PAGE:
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When discussing the last great period of Schubert's productivity, you cannot talk in terms of years. You must talk in terms of short months. In March of his final year, 1828, the only public concert in the composer's lifetime to feature exclusively Schubert's own music was held in honor of the first anniversary of Beethoven's death. The financial success of the evening gave the composer a much-needed monetary respite, and an ensuing burst of springtime creativity would leave us with the richest musical legacy of his career. But it would not last long. The ravages of syphilis brought his composing nearly to a halt in August. By the middle of November, Schubert was dead, not yet 32.
The Three Piano Pieces of D. 946 were dated May 1828, but left un-titled and were not published until they were collected and edited by Brahms (anonymously) in 1868. The first, in E-flat minor, features a recurring, restless, and foreboding leading section interrupted by two different serene meditations. The second of these was deleted by the composer in his manuscript, but Brahms restored the bars in his first edition. The complete critical edition published by Breitkopf & Härtel in 1888 chose to abandon the restoration, but few pianists are willing to pass up this haunting passage. The second piece, in E-flat major, reverses the order of the first, alternating a calm introduction with subsequent stormy measures, while the final piece, in a sunny C major, dances along in irregular phrases and folk-dance syncopations.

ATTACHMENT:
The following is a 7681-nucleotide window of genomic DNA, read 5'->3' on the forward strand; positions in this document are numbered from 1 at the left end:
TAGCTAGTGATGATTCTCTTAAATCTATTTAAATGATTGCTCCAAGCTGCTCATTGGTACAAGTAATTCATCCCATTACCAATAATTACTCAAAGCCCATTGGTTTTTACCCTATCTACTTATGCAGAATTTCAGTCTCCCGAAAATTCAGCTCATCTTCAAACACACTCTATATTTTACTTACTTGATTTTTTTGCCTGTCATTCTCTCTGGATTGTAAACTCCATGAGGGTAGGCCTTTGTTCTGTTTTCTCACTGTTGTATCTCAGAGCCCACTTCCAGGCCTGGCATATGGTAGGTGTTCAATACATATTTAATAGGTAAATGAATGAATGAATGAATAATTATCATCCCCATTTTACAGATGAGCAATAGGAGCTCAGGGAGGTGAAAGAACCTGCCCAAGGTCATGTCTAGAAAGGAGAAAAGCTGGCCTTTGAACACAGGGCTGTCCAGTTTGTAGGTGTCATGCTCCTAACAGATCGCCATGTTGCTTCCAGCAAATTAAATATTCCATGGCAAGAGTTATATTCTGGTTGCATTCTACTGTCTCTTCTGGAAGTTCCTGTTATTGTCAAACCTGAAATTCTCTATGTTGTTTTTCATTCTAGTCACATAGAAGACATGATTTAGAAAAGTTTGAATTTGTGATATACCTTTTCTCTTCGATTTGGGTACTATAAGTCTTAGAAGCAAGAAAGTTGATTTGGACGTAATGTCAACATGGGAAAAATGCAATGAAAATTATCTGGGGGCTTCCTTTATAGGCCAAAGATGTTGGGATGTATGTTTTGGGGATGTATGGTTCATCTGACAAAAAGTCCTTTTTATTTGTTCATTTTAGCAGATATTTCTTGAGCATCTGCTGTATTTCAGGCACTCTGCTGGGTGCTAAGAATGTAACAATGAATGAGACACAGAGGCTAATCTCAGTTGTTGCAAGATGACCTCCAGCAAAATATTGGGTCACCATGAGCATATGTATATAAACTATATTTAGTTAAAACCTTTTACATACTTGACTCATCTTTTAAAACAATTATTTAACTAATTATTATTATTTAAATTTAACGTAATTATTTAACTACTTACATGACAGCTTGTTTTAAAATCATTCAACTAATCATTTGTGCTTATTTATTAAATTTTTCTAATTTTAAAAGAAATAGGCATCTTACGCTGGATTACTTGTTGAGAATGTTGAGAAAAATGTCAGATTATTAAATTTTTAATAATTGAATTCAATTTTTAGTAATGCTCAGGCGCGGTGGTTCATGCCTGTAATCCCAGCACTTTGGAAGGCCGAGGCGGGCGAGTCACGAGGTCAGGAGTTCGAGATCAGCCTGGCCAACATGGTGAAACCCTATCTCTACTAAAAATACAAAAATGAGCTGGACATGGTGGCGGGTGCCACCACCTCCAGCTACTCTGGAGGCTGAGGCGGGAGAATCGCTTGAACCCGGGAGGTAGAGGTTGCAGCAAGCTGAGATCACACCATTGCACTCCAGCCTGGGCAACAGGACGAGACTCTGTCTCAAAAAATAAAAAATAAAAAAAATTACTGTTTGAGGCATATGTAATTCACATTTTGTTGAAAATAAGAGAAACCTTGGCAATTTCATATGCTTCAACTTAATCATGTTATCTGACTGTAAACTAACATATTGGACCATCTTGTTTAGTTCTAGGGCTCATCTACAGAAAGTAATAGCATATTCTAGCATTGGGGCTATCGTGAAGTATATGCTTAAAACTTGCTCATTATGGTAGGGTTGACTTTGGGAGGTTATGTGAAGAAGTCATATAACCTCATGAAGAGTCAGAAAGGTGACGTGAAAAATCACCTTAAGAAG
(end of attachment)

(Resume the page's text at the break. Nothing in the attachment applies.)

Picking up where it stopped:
-- Grant Hiroshima is executive director of a private foundation in Chicago and former Director of Technology Development for the Los Angeles Philharmonic.